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Historically, access to financial trading on the order book has been limited, with investors having to go through the medium of broker-dealers or through members of the exchange that are market-makers. Opportunities for buy-side traders and investors to access the market directly have increased hand in hand with advancements in information technology. Now that most trading takes place electronically via screens and is essentially decentralised, rather than the traditional open outcry trading floor system, there are ways in which buy-side traders and investors can execute trades themselves rather than going through a broker. This opportunity is known as Direct Market Access, or DMA, which is a professional interest of Lenn Mayhew Lewis.

DMA Trading Transactions

Investment companies and private investors today can utilise technology to gain direct access to sell-side information technology infrastructure. Sell-side firms include investment banks and other firms with market access. Traders can manage and control each transaction themselves through to execution, rather than passing the order to be executed by the in-house traders of a broker. Many different trading strategies can therefore be accessed by today’s traders, especially where DMA is combined with different types of algorithmic trading. However, regulatory concerns have been raised regarding certain types of DMA trading, particularly the type known as sponsored access, as there is potential for widespread disruption in the markets to be caused by investor malfunction.

In the infographic attachment you can see some of the benefits to traders of choosing Direct Market Access over traditional broker trading.

DMA on the London Stock Exchange

Direct Market Access trading is a relatively new opportunity for UK investors buying and selling orders on the London Stock Exchange. The service is offered only by some stockbrokers and focuses on sophisticated private investors, enabling eligible private investors to trade on a level playing field as market professionals. You can learn more about the history of the London Stock Exchange via the PDF attachment to this post. The benefits of DMA have been widely available in other stock exchanges around the world, but only introduced recently for UK investors. Now, certain investors can take more control over their trades, enjoying trades of equal status and a greater depth of order book. To begin DMA trading, investors in the UK need to set an account up with one of several DMA providers.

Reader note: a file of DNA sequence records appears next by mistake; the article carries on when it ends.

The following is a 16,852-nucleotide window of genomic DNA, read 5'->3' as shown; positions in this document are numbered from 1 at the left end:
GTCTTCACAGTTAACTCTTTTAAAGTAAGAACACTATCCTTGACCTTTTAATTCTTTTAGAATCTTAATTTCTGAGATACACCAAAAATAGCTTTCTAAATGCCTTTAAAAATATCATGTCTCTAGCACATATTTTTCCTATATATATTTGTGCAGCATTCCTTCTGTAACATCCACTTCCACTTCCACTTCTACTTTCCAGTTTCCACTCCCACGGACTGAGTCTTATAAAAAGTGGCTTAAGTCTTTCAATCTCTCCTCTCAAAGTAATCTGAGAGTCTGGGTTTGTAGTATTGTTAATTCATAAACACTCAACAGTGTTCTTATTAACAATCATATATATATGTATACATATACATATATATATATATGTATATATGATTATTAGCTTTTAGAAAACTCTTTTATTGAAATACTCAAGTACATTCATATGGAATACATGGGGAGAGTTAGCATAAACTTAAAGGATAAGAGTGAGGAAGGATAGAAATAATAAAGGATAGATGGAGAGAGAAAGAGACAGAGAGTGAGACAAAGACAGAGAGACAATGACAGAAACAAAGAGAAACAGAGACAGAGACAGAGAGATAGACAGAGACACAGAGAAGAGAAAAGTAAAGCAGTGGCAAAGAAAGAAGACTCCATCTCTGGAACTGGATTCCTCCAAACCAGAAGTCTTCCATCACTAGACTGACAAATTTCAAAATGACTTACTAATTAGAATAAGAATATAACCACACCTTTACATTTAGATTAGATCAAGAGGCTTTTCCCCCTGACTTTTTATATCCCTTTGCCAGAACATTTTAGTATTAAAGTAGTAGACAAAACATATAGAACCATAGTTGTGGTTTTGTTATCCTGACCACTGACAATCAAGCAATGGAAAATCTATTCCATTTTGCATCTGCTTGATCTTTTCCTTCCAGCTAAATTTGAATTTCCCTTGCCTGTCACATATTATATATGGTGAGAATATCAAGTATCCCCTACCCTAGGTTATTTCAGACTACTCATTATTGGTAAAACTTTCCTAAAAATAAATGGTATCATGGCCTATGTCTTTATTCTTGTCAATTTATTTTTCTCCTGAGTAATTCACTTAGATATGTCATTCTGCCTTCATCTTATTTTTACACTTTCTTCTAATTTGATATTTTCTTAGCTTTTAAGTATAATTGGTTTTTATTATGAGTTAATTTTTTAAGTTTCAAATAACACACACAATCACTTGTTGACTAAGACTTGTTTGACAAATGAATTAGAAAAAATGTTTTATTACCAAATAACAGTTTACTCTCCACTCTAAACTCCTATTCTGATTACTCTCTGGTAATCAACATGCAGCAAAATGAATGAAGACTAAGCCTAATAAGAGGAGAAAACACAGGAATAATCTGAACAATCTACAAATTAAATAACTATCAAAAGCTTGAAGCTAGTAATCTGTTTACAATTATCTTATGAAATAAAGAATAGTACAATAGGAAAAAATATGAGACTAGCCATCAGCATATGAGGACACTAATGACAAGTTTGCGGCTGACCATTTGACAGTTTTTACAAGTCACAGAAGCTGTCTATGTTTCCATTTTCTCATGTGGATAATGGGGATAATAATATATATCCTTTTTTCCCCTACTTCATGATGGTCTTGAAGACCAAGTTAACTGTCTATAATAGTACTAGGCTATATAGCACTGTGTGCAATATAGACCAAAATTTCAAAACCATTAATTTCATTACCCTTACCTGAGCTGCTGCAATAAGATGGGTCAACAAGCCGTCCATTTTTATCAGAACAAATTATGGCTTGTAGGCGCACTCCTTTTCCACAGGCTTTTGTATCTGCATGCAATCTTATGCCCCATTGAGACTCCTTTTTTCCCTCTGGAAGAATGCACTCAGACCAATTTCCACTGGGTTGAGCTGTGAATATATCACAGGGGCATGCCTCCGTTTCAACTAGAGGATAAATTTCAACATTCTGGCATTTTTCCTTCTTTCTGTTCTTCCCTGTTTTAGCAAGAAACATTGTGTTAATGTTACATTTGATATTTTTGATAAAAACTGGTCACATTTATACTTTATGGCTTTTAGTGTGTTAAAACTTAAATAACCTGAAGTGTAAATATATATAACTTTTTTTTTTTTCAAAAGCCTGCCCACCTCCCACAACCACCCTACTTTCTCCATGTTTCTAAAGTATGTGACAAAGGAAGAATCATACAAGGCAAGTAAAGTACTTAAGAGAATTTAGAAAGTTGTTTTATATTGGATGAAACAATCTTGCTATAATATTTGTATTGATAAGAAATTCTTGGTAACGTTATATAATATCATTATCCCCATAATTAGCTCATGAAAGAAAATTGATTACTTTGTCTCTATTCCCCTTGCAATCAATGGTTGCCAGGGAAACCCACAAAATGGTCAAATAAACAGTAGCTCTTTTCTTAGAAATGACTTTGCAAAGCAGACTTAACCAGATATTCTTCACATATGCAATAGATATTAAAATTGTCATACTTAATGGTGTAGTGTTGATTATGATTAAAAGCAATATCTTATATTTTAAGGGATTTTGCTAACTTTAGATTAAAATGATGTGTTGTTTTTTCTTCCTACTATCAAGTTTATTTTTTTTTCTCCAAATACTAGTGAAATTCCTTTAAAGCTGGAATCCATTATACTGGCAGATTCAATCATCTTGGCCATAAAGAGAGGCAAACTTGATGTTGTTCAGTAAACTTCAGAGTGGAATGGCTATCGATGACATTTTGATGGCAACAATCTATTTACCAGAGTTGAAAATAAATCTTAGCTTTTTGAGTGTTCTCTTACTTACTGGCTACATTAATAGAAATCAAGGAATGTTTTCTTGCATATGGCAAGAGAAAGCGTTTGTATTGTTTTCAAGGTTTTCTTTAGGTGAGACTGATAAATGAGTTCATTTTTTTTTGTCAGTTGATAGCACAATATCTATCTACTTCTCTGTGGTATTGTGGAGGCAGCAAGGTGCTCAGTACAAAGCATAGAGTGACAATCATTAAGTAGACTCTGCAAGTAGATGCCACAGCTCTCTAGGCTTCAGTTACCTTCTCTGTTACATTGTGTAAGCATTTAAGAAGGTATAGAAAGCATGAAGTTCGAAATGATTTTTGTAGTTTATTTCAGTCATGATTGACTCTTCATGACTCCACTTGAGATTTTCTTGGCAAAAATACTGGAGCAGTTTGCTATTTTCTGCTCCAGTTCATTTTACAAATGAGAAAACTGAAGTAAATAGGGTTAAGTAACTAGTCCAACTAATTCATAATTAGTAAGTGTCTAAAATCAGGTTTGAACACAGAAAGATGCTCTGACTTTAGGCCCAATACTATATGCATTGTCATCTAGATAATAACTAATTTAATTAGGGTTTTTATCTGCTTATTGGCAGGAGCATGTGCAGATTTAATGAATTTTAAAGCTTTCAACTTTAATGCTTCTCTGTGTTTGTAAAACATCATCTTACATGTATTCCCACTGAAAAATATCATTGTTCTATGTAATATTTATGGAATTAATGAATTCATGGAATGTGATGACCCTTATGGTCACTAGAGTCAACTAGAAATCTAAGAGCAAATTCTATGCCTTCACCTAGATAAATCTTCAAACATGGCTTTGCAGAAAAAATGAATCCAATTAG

Non-Order Book Trading vs. Order Book Trading

With non-order book trading, shares are traded through stockbrokers by private investors. A number of prices are requested by the broker from market makers known as Retail Service Providers, or RSPs. These prices are called ‘retail prices’ as they relate to relatively small volumes of shares. The broker then supplies the investor with the best available price.

Order book trading, on the other hand, executes directly through the order books of the relevant Exchange, without going through the RSP network. Order book trading is mostly used by large institutional investors rather than private investors or small investment firms. Brokers offering DMA are essentially granting smaller firms and private investors access to the institutional market, enabling them to enter orders into the book directly and missing out the RSPs. This often grants access to larger trade sizes than through non-order book trading.

UK DMA traders can access Cash services or Contract for Difference (CFD) services. You can learn more about what a CFD is by watching the short video attachment.

Finance: Contract for Difference from Lenn Mayhew Lewis on Vimeo.